It may sound a little ridiculous now — and they’re still a few masterpieces away from it — but there may come a time when we look back upon The xx as the defining band of our times, in the same way Radiohead could well be considered the defining millennial band, and Nirvana the defining act of the decade before that. I’m probably overreaching here, but hear me out: The 2010s have seen a shift away from ornamentation, excess, and posturing, and toward economy, precision, and emotional directness. These tendencies crop up in everything from design (consider iOS 7, or the Helvetica font’s ubiquity) to economists’ talk of austerity to the preponderance of tweets and Vines and “listicles.” At its worse it’s an alarmingly regressive trend, sure, but at its best — and here’s where I’d position The xx — it feels smart, sleek, and wholly modern.
The xx excel at these tendencies: They’ve cultivated a distinct brand (right down to the logo, one of the most recognized in indie) and an even more distinct sound that draws on a panoply of influences — much as the Tumblr youth of today gorge on a buffet of far-flung content. Yet they’ve refined everything into an airtight package. And none of this has come at the expense of emotional heft. They’re transparent as can be — they share handwritten notes to fans on social media — yet still retain a mystique. All told, it’s quite a balancing act, and undeniably zeitgeist-y.
And it may help explain their massive popularity: last night’s show at Radio City Music Hall, “the largest indoor theatre in the world,” was sold out. Between songs, bassist/vocalist Oliver Sims spoke of how much the band had been anticipating this gig and called it a “surreal moment.” His cohort, guitarist, and duet partner Romy Madley Croft later echoed this sentiment, almost teary-eyed. You could practically see the hearts bleeding.
Sincerity may be the trio’s strongest suit, but craft is strong second, and their mastery of it was on full display last night. There are the songs themselves, of course, pitch-perfect studies in miniature that only seldom err on the side of simplicity (“VCR”, “Try”). But it was the presentation that made the night magic. Much like one of the band’s compositions, the evening began simple and unadorned, with minimal lighting, before gradually building to a multimedia crescendo of light and sound with the end of “Infinity”. Along the way we were treated to faithful renditions of some favorites (“Night Time”, “Shelter”, and “Islands”), and variations on others: the band toyed with the crowd by inserting extra-long rests into “Crystalised”, while “Chained” was largely dissected and laid bare for the gathered — kind of a shame, since no xx track better distills their strengths.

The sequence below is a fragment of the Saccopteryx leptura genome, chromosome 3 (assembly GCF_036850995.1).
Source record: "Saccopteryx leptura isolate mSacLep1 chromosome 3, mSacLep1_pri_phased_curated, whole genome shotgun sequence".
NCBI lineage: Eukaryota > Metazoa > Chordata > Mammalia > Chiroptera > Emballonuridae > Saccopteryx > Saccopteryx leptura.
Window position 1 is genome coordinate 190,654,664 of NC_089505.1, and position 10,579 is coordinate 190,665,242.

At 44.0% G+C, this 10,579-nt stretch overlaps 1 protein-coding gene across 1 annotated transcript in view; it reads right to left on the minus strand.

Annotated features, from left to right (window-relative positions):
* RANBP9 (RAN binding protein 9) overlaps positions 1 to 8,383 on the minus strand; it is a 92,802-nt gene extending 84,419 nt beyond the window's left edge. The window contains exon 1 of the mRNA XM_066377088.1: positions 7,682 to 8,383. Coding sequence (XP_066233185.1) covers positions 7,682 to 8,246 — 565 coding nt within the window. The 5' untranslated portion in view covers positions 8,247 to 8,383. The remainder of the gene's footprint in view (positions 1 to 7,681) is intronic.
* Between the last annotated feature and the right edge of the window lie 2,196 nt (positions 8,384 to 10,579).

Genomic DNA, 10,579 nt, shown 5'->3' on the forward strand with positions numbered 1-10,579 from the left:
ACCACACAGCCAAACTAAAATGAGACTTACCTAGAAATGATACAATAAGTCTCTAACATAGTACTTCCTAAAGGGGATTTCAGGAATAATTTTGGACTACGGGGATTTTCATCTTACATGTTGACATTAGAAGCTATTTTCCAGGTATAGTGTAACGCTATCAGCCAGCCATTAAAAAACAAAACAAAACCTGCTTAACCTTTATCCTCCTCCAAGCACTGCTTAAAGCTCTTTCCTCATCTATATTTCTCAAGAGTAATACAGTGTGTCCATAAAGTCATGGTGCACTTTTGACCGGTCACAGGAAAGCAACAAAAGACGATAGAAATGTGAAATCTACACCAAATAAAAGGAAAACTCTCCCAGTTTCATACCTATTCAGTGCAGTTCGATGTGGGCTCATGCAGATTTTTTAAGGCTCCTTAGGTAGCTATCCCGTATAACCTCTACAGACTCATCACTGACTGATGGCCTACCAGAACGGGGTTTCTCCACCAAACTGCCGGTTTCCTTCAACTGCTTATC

Tellingly, the weak third act of Coexist went unrepresented, while just about everything from xx made it onto the setlist (the one notable exception was “Basic Space”). “Heart Skipped A Beat” brought the sedentary crowd mostly to its feet, where they’d remain until things cooled down briefly for “Reunion”. The majority of the room remained standing after that. Special mention must be made of Jamie xx, whose production prowess cannot be understated, and who gussied up a number of songs last night with touches of dub and techno, helping them fully inhabit Radio City’s surprisingly intimate Art Deco interior. Indeed, the space — built sleek, streamlined, and minimal at a time when ostentatiousness ruled the day — couldn’t have been more appropriate for The xx.
First up was Poliça, who were in something of a difficult position here. Opening a large-scale gig like this is no picnic for anybody, but the Minneapolis outfit have been touring more or less non-stop since the beginning of 2012, and they have a new record out next month. Accordingly we can’t blame them for playing almost entirely untested material (“Lay Your Cards Out” was the sole offering from 2011’s Give You The Ghost LP), even if Ghost standouts like “Amongster”, “Wandering Star”, and “Leading To Death” would have gone over much better with a crowd one assumes was largely unfamiliar with the band’s music.
Recent single “Tiff” sounded excellent, of course, and another new song (on which singer Channy Leaneagh appeared to be repeating “flesh and bone,” though it can be hard to tell with the vocal effects) boded especially well for the new LP. But other selections, like the new record’s limp closing track, “So Leave”, fell flat in the 6,000-capacity space, made evident by the uptick in audience chatter. Blame it on the truncated set time, I guess, but Poliça would do well to shift the old song/new song ratio closer to 1:1 in support band situations like these. But that’s not to discount the group’s strengths: this was a well-matched bill, and like The xx, Poliça are another act that feels entirely of the times.
Heart Skipped A Beat